The Ice House is a living, working legacy to our area from Bill Kidder, the man who created it. Born in 1912, Bill spent his life in New London, as had his father before him. Anticipating the future importance of the automobile, his father had established the first garage in New London on the corner of Pleasant & Main Streets in 1911.
Bill eventually ran the Kidder Garage and, in the 1950s, bought the Ice House building, just down the road from the garage, to store customers’ cars, garage paraphernalia, and his own growing collection. Because he always liked to tinker on something, Bill spent his “leisure” time at the Ice House, where one building led to seven more. Friends and customers, sometimes on the way to the dump, would drop off things for him to work on and rescue. He was especially interested in items that had been used in New London or the immediate area, and he was constantly polishing, tinkering, repairing, and restoring these things.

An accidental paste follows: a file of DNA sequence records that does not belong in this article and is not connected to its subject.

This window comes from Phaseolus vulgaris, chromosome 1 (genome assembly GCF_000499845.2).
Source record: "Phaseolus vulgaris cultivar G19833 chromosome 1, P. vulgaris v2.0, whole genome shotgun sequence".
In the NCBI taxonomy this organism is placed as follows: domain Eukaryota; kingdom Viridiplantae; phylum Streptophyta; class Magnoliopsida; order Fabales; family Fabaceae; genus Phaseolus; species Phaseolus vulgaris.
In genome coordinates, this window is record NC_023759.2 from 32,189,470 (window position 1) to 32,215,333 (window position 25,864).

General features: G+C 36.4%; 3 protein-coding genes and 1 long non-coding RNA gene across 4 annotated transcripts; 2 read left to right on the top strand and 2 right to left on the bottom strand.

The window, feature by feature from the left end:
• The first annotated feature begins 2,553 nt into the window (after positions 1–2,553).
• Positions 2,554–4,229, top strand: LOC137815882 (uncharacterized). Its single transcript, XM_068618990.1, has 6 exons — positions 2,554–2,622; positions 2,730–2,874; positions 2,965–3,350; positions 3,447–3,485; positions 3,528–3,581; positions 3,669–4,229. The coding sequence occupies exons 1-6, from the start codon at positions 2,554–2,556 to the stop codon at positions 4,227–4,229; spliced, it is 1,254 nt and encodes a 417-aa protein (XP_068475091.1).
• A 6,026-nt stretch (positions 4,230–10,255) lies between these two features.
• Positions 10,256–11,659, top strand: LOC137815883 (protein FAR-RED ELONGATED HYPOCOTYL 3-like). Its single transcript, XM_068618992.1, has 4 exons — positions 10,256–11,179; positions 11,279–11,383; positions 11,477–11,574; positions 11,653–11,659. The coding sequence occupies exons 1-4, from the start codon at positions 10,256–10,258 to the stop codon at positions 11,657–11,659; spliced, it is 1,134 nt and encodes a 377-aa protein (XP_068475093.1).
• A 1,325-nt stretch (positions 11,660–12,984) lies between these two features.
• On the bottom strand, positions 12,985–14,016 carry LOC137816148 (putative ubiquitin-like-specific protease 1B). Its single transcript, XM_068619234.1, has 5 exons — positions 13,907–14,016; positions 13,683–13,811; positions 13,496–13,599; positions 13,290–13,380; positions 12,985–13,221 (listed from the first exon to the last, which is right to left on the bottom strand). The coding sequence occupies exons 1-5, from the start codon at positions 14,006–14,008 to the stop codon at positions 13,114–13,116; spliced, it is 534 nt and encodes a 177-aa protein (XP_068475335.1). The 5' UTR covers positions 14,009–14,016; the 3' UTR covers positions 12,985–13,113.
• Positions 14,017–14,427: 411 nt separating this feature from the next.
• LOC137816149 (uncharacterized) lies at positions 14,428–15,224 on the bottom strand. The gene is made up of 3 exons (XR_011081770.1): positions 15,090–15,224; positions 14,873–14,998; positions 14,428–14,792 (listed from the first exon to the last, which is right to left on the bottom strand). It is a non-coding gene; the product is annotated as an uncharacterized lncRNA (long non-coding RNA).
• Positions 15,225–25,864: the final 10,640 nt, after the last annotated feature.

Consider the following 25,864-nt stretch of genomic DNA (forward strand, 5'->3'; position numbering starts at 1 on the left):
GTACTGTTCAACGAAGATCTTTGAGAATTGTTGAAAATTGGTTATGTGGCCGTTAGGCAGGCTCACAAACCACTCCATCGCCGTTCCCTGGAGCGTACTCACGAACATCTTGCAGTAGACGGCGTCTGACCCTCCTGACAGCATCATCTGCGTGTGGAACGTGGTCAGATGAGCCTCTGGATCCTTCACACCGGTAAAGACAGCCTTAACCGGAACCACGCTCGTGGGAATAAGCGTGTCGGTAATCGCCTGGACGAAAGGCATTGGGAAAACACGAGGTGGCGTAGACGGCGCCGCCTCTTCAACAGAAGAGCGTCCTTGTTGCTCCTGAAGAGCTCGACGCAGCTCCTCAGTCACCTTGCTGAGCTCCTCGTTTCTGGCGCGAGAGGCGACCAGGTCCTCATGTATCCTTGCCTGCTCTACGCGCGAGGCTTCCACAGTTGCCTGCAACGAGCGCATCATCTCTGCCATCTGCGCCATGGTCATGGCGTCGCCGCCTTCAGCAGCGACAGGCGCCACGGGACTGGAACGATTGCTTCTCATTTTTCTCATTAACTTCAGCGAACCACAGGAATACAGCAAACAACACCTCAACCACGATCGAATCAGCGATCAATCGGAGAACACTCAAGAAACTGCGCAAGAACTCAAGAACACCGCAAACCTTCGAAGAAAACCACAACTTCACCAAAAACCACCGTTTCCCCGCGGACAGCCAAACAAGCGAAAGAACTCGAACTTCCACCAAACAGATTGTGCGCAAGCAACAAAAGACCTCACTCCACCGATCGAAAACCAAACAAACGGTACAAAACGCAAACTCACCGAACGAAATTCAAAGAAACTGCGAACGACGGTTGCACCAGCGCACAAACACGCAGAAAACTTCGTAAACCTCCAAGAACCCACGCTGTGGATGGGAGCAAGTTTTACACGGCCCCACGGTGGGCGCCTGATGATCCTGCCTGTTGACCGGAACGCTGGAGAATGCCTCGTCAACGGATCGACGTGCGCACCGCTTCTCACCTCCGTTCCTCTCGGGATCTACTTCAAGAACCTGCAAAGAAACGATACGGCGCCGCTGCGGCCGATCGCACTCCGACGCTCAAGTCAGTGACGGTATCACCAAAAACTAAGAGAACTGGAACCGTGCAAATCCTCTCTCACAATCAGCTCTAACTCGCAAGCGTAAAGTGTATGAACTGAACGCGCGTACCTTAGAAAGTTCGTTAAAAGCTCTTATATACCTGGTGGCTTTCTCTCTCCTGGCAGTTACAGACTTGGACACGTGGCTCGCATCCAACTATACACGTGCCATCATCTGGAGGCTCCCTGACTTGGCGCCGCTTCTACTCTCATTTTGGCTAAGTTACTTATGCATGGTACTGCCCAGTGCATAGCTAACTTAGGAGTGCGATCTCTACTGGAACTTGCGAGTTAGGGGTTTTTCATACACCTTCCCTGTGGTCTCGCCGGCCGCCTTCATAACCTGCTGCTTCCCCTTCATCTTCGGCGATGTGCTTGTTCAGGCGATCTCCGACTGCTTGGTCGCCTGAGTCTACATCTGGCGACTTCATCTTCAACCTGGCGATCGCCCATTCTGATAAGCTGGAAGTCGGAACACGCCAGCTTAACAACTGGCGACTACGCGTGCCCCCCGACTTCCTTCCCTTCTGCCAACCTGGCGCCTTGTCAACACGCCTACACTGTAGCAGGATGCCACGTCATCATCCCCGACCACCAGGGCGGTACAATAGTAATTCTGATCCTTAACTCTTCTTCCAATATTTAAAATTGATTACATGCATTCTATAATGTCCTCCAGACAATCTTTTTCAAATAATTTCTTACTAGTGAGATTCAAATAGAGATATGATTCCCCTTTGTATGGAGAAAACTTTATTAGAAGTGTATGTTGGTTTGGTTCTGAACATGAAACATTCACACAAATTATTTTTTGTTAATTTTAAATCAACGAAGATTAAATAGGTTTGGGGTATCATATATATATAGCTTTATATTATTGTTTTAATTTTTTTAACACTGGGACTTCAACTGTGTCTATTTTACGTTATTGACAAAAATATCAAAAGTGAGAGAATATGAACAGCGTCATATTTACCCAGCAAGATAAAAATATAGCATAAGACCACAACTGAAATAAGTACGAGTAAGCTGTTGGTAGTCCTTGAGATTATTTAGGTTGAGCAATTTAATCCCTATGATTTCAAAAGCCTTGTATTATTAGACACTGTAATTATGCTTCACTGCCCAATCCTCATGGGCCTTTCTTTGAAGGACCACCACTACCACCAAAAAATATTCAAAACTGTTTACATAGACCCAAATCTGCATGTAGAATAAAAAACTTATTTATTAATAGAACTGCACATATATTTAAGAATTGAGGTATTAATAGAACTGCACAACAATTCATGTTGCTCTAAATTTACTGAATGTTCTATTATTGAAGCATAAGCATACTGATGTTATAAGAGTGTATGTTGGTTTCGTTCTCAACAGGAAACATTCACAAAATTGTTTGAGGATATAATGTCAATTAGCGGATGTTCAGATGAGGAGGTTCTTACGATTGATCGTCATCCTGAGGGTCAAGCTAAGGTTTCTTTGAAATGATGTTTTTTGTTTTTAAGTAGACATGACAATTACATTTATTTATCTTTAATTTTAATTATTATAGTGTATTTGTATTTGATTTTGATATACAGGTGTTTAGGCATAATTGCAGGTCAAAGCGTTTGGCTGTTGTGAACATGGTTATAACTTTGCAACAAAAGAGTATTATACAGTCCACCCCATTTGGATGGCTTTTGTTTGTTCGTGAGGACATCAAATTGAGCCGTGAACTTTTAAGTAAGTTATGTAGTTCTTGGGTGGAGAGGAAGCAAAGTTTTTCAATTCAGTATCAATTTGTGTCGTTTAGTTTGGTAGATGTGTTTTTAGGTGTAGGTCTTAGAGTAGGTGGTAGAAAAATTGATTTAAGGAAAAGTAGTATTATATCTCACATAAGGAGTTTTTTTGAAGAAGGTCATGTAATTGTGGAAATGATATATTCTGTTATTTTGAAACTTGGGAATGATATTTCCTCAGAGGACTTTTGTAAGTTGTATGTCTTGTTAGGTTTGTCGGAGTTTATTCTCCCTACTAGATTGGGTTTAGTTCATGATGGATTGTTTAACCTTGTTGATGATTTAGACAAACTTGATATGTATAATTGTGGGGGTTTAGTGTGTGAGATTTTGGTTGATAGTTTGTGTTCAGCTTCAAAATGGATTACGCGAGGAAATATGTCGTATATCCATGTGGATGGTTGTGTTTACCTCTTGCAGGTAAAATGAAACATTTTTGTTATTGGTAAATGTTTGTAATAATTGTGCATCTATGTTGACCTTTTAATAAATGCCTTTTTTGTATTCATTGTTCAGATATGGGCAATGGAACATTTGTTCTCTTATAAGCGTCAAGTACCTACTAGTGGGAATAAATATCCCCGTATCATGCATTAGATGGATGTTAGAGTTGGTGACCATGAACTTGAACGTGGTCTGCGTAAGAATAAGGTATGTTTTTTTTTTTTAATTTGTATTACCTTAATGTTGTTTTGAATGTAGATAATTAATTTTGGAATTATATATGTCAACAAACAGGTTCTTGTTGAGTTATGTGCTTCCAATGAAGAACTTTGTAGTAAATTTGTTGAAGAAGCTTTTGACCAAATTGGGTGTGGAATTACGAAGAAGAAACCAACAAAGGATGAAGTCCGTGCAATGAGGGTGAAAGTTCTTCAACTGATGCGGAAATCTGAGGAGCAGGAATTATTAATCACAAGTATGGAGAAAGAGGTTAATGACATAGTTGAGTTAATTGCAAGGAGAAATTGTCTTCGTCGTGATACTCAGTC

The collection includes innumerable examples of working tools and machinery, many of local origin: wonderful children’s riding toys, bicycles, cars (mostly old Fords), and a wide variety of items of town interest including an early fire engine, first movie projector, and even the jail cell from Whipple Hall in New London. Bill enjoyed showing people around, demonstrating how things worked, and sharing his infinite admiration for the “Yankee Ingenuity” they reflected.
Before his death in 2005, Bill collaborated with his family and advisors to establish the Ice House Museum to perpetuate his passion for this extraordinary collection.
The WFK Ice House Foundation is a registered 501(c)(3) charitable organization.